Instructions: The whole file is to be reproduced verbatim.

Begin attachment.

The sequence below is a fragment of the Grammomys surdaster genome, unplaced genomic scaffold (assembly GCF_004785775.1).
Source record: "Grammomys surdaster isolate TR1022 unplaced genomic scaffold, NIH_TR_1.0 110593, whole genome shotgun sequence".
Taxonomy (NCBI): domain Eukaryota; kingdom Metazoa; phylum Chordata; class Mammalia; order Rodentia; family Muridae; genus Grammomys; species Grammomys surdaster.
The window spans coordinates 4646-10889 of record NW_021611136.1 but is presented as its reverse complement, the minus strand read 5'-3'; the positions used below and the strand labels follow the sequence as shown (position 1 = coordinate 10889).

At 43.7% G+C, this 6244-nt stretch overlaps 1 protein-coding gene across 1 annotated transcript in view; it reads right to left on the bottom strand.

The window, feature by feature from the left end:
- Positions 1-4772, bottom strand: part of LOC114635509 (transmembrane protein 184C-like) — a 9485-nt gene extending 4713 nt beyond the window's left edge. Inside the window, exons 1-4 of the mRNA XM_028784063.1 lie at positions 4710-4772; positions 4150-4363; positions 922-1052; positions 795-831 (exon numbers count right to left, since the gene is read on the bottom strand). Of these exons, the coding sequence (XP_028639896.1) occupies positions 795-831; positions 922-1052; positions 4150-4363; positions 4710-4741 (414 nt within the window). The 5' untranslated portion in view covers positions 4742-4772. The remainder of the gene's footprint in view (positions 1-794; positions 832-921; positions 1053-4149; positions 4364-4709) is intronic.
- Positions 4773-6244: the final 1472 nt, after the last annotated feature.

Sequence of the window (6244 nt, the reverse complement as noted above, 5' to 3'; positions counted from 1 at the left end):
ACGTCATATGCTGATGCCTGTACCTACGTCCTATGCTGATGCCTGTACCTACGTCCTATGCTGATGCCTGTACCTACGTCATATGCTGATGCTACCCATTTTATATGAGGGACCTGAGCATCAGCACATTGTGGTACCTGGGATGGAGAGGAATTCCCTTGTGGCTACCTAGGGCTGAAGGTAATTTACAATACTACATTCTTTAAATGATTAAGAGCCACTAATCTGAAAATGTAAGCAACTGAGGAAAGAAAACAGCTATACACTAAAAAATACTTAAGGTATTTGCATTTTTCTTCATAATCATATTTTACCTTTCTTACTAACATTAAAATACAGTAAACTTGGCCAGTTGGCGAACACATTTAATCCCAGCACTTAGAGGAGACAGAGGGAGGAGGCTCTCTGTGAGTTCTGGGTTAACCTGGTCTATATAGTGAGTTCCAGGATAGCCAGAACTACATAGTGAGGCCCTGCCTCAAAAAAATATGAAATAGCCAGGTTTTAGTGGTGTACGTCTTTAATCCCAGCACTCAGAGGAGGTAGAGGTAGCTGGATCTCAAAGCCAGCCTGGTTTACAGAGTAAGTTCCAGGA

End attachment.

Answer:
The sequence below is a fragment of the Grammomys surdaster genome, unplaced genomic scaffold (assembly GCF_004785775.1).
Source record: "Grammomys surdaster isolate TR1022 unplaced genomic scaffold, NIH_TR_1.0 110593, whole genome shotgun sequence".
Taxonomy (NCBI): domain Eukaryota; kingdom Metazoa; phylum Chordata; class Mammalia; order Rodentia; family Muridae; genus Grammomys; species Grammomys surdaster.
The window spans coordinates 4646-10889 of record NW_021611136.1 but is presented as its reverse complement, the minus strand read 5'-3'; the positions used below and the strand labels follow the sequence as shown (position 1 = coordinate 10889).

At 43.7% G+C, this 6244-nt stretch overlaps 1 protein-coding gene across 1 annotated transcript in view; it reads right to left on the bottom strand.

The window, feature by feature from the left end:
- Positions 1-4772, bottom strand: part of LOC114635509 (transmembrane protein 184C-like) — a 9485-nt gene extending 4713 nt beyond the window's left edge. Inside the window, exons 1-4 of the mRNA XM_028784063.1 lie at positions 4710-4772; positions 4150-4363; positions 922-1052; positions 795-831 (exon numbers count right to left, since the gene is read on the bottom strand). Of these exons, the coding sequence (XP_028639896.1) occupies positions 795-831; positions 922-1052; positions 4150-4363; positions 4710-4741 (414 nt within the window). The 5' untranslated portion in view covers positions 4742-4772. The remainder of the gene's footprint in view (positions 1-794; positions 832-921; positions 1053-4149; positions 4364-4709) is intronic.
- Positions 4773-6244: the final 1472 nt, after the last annotated feature.

Sequence of the window (6244 nt, the reverse complement as noted above, 5' to 3'; positions counted from 1 at the left end):
ACGTCATATGCTGATGCCTGTACCTACGTCCTATGCTGATGCCTGTACCTACGTCCTATGCTGATGCCTGTACCTACGTCATATGCTGATGCTACCCATTTTATATGAGGGACCTGAGCATCAGCACATTGTGGTACCTGGGATGGAGAGGAATTCCCTTGTGGCTACCTAGGGCTGAAGGTAATTTACAATACTACATTCTTTAAATGATTAAGAGCCACTAATCTGAAAATGTAAGCAACTGAGGAAAGAAAACAGCTATACACTAAAAAATACTTAAGGTATTTGCATTTTTCTTCATAATCATATTTTACCTTTCTTACTAACATTAAAATACAGTAAACTTGGCCAGTTGGCGAACACATTTAATCCCAGCACTTAGAGGAGACAGAGGGAGGAGGCTCTCTGTGAGTTCTGGGTTAACCTGGTCTATATAGTGAGTTCCAGGATAGCCAGAACTACATAGTGAGGCCCTGCCTCAAAAAAATATGAAATAGCCAGGTTTTAGTGGTGTACGTCTTTAATCCCAGCACTCAGAGGAGGTAGAGGTAGCTGGATCTCAAAGCCAGCCTGGTTTACAGAGTAAGTTCCAGGA